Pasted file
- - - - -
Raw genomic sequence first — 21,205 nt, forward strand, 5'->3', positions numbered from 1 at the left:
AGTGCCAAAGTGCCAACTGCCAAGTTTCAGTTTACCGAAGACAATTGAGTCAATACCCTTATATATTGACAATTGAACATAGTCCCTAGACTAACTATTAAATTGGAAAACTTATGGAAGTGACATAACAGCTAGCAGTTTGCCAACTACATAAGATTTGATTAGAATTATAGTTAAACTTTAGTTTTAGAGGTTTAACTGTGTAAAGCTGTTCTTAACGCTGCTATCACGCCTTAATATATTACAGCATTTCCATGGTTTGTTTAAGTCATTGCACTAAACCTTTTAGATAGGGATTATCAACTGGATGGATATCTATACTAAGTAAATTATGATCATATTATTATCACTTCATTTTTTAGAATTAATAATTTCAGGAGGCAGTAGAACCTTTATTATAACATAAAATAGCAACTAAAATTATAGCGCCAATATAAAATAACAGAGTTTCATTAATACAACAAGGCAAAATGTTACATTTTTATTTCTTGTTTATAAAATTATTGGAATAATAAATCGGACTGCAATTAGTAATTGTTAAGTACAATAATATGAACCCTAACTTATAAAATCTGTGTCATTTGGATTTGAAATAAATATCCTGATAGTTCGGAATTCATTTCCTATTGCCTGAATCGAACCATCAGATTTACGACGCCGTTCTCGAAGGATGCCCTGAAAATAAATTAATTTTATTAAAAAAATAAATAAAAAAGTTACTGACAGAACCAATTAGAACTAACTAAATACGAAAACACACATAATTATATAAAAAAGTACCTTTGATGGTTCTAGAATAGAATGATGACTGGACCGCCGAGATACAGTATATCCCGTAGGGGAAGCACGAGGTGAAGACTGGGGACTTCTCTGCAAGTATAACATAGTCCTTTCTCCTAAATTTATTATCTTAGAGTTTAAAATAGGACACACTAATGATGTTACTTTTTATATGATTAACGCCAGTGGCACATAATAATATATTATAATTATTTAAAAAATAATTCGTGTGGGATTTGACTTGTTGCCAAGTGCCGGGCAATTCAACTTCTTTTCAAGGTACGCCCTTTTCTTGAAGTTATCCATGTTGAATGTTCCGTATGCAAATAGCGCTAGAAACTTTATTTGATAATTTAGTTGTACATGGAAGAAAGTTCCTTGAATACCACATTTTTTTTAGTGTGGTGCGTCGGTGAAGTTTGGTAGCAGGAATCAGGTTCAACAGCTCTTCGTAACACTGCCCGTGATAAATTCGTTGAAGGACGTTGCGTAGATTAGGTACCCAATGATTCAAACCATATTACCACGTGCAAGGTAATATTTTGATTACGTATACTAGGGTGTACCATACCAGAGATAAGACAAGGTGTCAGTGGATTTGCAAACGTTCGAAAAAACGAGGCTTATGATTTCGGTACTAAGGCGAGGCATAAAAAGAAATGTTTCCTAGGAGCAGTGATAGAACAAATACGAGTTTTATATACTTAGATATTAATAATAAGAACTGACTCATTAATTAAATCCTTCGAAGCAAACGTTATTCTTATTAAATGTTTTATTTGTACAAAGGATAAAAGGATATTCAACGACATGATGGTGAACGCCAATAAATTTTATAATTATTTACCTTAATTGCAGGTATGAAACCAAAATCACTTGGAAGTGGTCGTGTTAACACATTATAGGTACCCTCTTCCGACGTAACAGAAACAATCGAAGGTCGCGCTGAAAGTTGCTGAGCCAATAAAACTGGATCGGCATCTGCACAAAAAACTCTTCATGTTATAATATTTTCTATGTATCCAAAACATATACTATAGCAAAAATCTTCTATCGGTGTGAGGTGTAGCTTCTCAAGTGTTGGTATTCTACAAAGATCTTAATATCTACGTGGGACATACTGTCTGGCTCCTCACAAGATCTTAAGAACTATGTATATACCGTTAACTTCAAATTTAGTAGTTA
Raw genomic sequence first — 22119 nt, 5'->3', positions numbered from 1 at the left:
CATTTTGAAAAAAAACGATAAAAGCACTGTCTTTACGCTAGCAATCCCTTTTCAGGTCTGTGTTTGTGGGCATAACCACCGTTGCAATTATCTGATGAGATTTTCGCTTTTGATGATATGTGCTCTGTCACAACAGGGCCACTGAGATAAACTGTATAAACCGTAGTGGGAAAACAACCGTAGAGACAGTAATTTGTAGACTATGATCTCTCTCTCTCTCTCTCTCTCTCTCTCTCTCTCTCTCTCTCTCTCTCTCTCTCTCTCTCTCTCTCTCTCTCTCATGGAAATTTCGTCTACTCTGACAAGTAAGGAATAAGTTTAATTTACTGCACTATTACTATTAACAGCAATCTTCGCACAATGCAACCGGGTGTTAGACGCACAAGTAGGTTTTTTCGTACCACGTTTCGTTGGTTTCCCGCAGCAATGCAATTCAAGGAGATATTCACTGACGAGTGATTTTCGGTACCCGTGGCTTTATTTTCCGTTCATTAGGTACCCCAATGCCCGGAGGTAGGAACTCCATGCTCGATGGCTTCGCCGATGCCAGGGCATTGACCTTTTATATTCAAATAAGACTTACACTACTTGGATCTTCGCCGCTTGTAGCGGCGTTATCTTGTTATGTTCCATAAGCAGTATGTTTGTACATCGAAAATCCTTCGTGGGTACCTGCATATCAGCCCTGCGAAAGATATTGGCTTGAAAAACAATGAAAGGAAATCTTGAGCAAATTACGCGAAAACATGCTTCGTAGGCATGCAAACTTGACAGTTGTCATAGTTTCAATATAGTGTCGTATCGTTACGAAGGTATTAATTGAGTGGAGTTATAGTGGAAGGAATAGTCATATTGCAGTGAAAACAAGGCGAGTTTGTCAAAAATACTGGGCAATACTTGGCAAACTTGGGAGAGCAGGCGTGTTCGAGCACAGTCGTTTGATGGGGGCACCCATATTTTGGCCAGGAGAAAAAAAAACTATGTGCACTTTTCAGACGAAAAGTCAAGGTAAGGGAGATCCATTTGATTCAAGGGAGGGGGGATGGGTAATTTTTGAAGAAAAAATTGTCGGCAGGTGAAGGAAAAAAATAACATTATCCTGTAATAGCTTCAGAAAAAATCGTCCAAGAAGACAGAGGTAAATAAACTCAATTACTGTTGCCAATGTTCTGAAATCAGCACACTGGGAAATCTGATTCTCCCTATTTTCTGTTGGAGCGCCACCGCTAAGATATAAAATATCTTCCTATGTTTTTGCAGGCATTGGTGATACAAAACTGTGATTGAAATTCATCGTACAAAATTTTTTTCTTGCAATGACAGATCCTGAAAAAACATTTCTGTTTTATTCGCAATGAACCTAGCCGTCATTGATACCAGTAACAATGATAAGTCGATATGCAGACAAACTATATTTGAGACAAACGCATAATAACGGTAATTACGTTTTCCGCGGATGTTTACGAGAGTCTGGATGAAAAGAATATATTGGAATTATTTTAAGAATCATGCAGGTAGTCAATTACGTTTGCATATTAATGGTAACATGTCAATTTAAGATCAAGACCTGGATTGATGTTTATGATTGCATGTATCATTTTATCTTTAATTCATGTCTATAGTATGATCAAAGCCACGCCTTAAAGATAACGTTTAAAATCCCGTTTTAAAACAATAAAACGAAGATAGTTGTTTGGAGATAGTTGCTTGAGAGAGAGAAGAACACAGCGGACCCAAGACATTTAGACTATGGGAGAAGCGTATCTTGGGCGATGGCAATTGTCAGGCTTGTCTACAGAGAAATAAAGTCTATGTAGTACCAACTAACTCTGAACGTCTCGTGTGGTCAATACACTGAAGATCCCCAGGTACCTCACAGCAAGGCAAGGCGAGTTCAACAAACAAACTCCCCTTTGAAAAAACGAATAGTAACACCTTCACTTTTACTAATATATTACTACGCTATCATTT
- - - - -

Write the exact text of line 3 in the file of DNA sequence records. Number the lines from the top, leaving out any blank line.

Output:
Raw genomic sequence first — 22119 nt, 5'->3', positions numbered from 1 at the left: